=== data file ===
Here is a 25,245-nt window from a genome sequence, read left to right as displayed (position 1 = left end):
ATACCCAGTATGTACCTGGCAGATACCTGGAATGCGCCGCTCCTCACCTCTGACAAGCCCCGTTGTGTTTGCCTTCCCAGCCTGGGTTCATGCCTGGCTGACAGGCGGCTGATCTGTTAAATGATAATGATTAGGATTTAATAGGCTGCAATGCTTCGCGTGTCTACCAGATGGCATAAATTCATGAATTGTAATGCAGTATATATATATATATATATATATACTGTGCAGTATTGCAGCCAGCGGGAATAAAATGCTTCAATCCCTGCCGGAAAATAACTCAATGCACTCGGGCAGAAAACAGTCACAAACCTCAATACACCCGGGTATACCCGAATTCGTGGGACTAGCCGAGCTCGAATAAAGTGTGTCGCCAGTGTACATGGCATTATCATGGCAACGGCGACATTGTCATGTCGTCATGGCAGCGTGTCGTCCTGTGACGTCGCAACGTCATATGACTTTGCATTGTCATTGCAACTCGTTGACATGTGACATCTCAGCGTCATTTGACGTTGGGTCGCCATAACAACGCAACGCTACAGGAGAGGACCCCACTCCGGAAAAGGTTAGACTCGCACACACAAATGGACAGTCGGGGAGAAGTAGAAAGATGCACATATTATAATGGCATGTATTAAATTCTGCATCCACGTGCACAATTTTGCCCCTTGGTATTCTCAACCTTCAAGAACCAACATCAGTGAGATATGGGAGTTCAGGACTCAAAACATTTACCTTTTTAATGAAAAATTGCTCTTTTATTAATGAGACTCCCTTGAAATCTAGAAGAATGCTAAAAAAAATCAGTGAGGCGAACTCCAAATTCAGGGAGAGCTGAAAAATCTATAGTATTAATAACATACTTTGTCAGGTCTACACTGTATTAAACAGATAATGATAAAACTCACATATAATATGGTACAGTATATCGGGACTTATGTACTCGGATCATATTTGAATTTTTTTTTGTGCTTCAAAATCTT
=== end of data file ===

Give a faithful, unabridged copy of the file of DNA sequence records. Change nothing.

Here is a 25,245-nt window from a genome sequence, read left to right as displayed (position 1 = left end):
ATACCCAGTATGTACCTGGCAGATACCTGGAATGCGCCGCTCCTCACCTCTGACAAGCCCCGTTGTGTTTGCCTTCCCAGCCTGGGTTCATGCCTGGCTGACAGGCGGCTGATCTGTTAAATGATAATGATTAGGATTTAATAGGCTGCAATGCTTCGCGTGTCTACCAGATGGCATAAATTCATGAATTGTAATGCAGTATATATATATATATATATATATACTGTGCAGTATTGCAGCCAGCGGGAATAAAATGCTTCAATCCCTGCCGGAAAATAACTCAATGCACTCGGGCAGAAAACAGTCACAAACCTCAATACACCCGGGTATACCCGAATTCGTGGGACTAGCCGAGCTCGAATAAAGTGTGTCGCCAGTGTACATGGCATTATCATGGCAACGGCGACATTGTCATGTCGTCATGGCAGCGTGTCGTCCTGTGACGTCGCAACGTCATATGACTTTGCATTGTCATTGCAACTCGTTGACATGTGACATCTCAGCGTCATTTGACGTTGGGTCGCCATAACAACGCAACGCTACAGGAGAGGACCCCACTCCGGAAAAGGTTAGACTCGCACACACAAATGGACAGTCGGGGAGAAGTAGAAAGATGCACATATTATAATGGCATGTATTAAATTCTGCATCCACGTGCACAATTTTGCCCCTTGGTATTCTCAACCTTCAAGAACCAACATCAGTGAGATATGGGAGTTCAGGACTCAAAACATTTACCTTTTTAATGAAAAATTGCTCTTTTATTAATGAGACTCCCTTGAAATCTAGAAGAATGCTAAAAAAAATCAGTGAGGCGAACTCCAAATTCAGGGAGAGCTGAAAAATCTATAGTATTAATAACATACTTTGTCAGGTCTACACTGTATTAAACAGATAATGATAAAACTCACATATAATATGGTACAGTATATCGGGACTTATGTACTCGGATCATATTTGAATTTTTTTTTGTGCTTCAAAATCTT